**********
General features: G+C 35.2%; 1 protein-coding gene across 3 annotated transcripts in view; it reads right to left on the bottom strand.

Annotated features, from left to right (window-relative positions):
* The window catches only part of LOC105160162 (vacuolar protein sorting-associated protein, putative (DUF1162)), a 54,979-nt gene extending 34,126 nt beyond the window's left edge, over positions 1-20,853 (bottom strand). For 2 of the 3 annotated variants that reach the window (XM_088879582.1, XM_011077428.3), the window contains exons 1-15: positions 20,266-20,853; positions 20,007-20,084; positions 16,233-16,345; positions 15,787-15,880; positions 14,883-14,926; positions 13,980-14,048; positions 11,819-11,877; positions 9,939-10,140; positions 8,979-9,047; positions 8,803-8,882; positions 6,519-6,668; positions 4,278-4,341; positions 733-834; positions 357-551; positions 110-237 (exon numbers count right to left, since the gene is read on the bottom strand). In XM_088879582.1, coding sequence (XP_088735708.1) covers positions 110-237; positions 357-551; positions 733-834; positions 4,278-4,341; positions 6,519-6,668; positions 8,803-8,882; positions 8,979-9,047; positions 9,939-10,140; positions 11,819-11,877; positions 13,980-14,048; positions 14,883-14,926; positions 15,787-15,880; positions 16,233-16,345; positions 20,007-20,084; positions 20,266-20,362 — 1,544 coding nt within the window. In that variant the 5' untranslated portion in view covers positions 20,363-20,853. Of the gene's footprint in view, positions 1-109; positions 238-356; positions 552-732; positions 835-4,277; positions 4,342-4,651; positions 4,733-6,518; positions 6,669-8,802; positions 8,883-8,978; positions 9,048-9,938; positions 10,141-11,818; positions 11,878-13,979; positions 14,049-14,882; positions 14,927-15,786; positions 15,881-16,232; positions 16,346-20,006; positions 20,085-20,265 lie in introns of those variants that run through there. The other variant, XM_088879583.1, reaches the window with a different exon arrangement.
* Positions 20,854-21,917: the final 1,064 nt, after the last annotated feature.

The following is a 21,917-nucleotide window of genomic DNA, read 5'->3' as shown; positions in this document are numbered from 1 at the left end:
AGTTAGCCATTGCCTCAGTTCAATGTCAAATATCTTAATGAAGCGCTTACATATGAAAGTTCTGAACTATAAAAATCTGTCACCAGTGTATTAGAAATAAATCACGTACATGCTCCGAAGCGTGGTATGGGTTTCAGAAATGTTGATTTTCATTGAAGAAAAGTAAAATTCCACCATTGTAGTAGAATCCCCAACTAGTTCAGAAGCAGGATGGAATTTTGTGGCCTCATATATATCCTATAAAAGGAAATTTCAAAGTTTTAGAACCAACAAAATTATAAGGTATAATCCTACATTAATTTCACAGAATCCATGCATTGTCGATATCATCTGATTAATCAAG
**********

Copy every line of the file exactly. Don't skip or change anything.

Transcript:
General features: G+C 35.2%; 1 protein-coding gene across 3 annotated transcripts in view; it reads right to left on the bottom strand.

Annotated features, from left to right (window-relative positions):
* The window catches only part of LOC105160162 (vacuolar protein sorting-associated protein, putative (DUF1162)), a 54,979-nt gene extending 34,126 nt beyond the window's left edge, over positions 1-20,853 (bottom strand). For 2 of the 3 annotated variants that reach the window (XM_088879582.1, XM_011077428.3), the window contains exons 1-15: positions 20,266-20,853; positions 20,007-20,084; positions 16,233-16,345; positions 15,787-15,880; positions 14,883-14,926; positions 13,980-14,048; positions 11,819-11,877; positions 9,939-10,140; positions 8,979-9,047; positions 8,803-8,882; positions 6,519-6,668; positions 4,278-4,341; positions 733-834; positions 357-551; positions 110-237 (exon numbers count right to left, since the gene is read on the bottom strand). In XM_088879582.1, coding sequence (XP_088735708.1) covers positions 110-237; positions 357-551; positions 733-834; positions 4,278-4,341; positions 6,519-6,668; positions 8,803-8,882; positions 8,979-9,047; positions 9,939-10,140; positions 11,819-11,877; positions 13,980-14,048; positions 14,883-14,926; positions 15,787-15,880; positions 16,233-16,345; positions 20,007-20,084; positions 20,266-20,362 — 1,544 coding nt within the window. In that variant the 5' untranslated portion in view covers positions 20,363-20,853. Of the gene's footprint in view, positions 1-109; positions 238-356; positions 552-732; positions 835-4,277; positions 4,342-4,651; positions 4,733-6,518; positions 6,669-8,802; positions 8,883-8,978; positions 9,048-9,938; positions 10,141-11,818; positions 11,878-13,979; positions 14,049-14,882; positions 14,927-15,786; positions 15,881-16,232; positions 16,346-20,006; positions 20,085-20,265 lie in introns of those variants that run through there. The other variant, XM_088879583.1, reaches the window with a different exon arrangement.
* Positions 20,854-21,917: the final 1,064 nt, after the last annotated feature.

The following is a 21,917-nucleotide window of genomic DNA, read 5'->3' as shown; positions in this document are numbered from 1 at the left end:
AGTTAGCCATTGCCTCAGTTCAATGTCAAATATCTTAATGAAGCGCTTACATATGAAAGTTCTGAACTATAAAAATCTGTCACCAGTGTATTAGAAATAAATCACGTACATGCTCCGAAGCGTGGTATGGGTTTCAGAAATGTTGATTTTCATTGAAGAAAAGTAAAATTCCACCATTGTAGTAGAATCCCCAACTAGTTCAGAAGCAGGATGGAATTTTGTGGCCTCATATATATCCTATAAAAGGAAATTTCAAAGTTTTAGAACCAACAAAATTATAAGGTATAATCCTACATTAATTTCACAGAATCCATGCATTGTCGATATCATCTGATTAATCAAG